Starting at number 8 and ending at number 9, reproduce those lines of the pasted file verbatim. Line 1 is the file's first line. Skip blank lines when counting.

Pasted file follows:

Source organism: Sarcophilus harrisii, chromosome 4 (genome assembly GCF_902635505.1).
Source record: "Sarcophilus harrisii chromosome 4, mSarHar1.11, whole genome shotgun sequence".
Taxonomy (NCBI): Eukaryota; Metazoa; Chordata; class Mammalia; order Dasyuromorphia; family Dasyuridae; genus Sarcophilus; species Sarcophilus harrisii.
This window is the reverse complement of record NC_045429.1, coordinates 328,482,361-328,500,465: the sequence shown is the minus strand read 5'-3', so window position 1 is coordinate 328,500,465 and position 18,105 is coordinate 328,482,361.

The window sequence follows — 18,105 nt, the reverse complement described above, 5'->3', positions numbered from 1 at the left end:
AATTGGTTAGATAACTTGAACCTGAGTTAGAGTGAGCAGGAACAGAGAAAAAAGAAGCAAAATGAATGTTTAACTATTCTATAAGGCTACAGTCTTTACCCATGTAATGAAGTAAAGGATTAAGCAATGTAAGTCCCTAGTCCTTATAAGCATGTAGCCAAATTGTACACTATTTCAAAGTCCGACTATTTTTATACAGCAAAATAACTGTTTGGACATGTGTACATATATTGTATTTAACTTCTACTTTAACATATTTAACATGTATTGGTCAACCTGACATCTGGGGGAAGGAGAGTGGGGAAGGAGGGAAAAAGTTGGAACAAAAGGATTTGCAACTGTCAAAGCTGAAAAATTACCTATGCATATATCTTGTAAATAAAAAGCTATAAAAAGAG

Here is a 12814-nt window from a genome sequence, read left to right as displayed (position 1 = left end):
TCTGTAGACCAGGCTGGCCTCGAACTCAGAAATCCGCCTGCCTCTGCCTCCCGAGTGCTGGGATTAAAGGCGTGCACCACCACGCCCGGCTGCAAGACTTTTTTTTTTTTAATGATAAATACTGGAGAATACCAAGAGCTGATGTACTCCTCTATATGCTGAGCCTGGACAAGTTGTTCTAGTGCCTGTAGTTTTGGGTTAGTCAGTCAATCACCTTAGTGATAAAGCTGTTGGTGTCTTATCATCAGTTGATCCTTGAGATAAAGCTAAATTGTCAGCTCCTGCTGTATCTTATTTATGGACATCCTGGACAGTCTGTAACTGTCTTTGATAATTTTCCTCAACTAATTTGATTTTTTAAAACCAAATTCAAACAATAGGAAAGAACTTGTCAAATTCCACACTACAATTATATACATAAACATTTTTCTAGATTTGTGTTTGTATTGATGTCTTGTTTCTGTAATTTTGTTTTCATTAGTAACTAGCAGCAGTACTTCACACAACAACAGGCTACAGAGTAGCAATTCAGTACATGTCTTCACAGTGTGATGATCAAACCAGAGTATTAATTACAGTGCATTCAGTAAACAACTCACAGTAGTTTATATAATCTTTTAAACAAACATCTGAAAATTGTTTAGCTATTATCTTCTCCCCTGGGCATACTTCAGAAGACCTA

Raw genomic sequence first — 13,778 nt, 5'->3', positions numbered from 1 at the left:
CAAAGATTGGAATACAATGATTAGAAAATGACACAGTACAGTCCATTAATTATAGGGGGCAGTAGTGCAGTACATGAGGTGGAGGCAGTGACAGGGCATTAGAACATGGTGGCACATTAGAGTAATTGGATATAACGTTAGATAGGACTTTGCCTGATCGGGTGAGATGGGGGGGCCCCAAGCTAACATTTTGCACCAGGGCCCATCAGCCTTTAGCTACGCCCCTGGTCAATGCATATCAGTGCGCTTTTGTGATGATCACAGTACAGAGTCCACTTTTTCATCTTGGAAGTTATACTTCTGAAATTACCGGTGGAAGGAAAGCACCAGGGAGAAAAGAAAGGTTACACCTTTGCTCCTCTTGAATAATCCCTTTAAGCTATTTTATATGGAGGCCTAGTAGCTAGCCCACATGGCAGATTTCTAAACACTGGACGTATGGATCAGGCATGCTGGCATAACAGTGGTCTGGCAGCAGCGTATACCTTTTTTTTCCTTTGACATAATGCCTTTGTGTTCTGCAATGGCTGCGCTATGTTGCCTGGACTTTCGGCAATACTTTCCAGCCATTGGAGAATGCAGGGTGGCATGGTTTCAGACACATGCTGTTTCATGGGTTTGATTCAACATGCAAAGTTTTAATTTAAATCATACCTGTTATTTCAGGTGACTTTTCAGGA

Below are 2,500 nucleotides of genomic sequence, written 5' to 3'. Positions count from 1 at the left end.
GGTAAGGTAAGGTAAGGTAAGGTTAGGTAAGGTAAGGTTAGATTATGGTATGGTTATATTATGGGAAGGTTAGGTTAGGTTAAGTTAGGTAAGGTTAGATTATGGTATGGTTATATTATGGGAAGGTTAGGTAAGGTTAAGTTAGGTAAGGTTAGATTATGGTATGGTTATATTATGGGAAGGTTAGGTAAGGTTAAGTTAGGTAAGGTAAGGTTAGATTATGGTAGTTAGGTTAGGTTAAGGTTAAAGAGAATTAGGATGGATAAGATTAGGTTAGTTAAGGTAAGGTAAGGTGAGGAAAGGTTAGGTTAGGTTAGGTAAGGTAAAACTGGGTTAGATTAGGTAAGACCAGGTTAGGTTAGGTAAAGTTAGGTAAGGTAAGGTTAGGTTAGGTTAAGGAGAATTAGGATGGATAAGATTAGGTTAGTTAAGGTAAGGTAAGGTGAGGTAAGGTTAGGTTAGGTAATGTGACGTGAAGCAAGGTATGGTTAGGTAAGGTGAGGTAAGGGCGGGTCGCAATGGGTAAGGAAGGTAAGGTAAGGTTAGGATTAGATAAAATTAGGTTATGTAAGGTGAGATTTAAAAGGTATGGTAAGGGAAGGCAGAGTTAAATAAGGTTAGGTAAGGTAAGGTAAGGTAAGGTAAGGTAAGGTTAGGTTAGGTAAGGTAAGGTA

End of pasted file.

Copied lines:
TCTGTAGACCAGGCTGGCCTCGAACTCAGAAATCCGCCTGCCTCTGCCTCCCGAGTGCTGGGATTAAAGGCGTGCACCACCACGCCCGGCTGCAAGACTTTTTTTTTTTTAATGATAAATACTGGAGAATACCAAGAGCTGATGTACTCCTCTATATGCTGAGCCTGGACAAGTTGTTCTAGTGCCTGTAGTTTTGGGTTAGTCAGTCAATCACCTTAGTGATAAAGCTGTTGGTGTCTTATCATCAGTTGATCCTTGAGATAAAGCTAAATTGTCAGCTCCTGCTGTATCTTATTTATGGACATCCTGGACAGTCTGTAACTGTCTTTGATAATTTTCCTCAACTAATTTGATTTTTTAAAACCAAATTCAAACAATAGGAAAGAACTTGTCAAATTCCACACTACAATTATATACATAAACATTTTTCTAGATTTGTGTTTGTATTGATGTCTTGTTTCTGTAATTTTGTTTTCATTAGTAACTAGCAGCAGTACTTCACACAACAACAGGCTACAGAGTAGCAATTCAGTACATGTCTTCACAGTGTGATGATCAAACCAGAGTATTAATTACAGTGCATTCAGTAAACAACTCACAGTAGTTTATATAATCTTTTAAACAAACATCTGAAAATTGTTTAGCTATTATCTTCTCCCCTGGGCATACTTCAGAAGACCTA

Raw genomic sequence first — 13,778 nt, 5'->3', positions numbered from 1 at the left: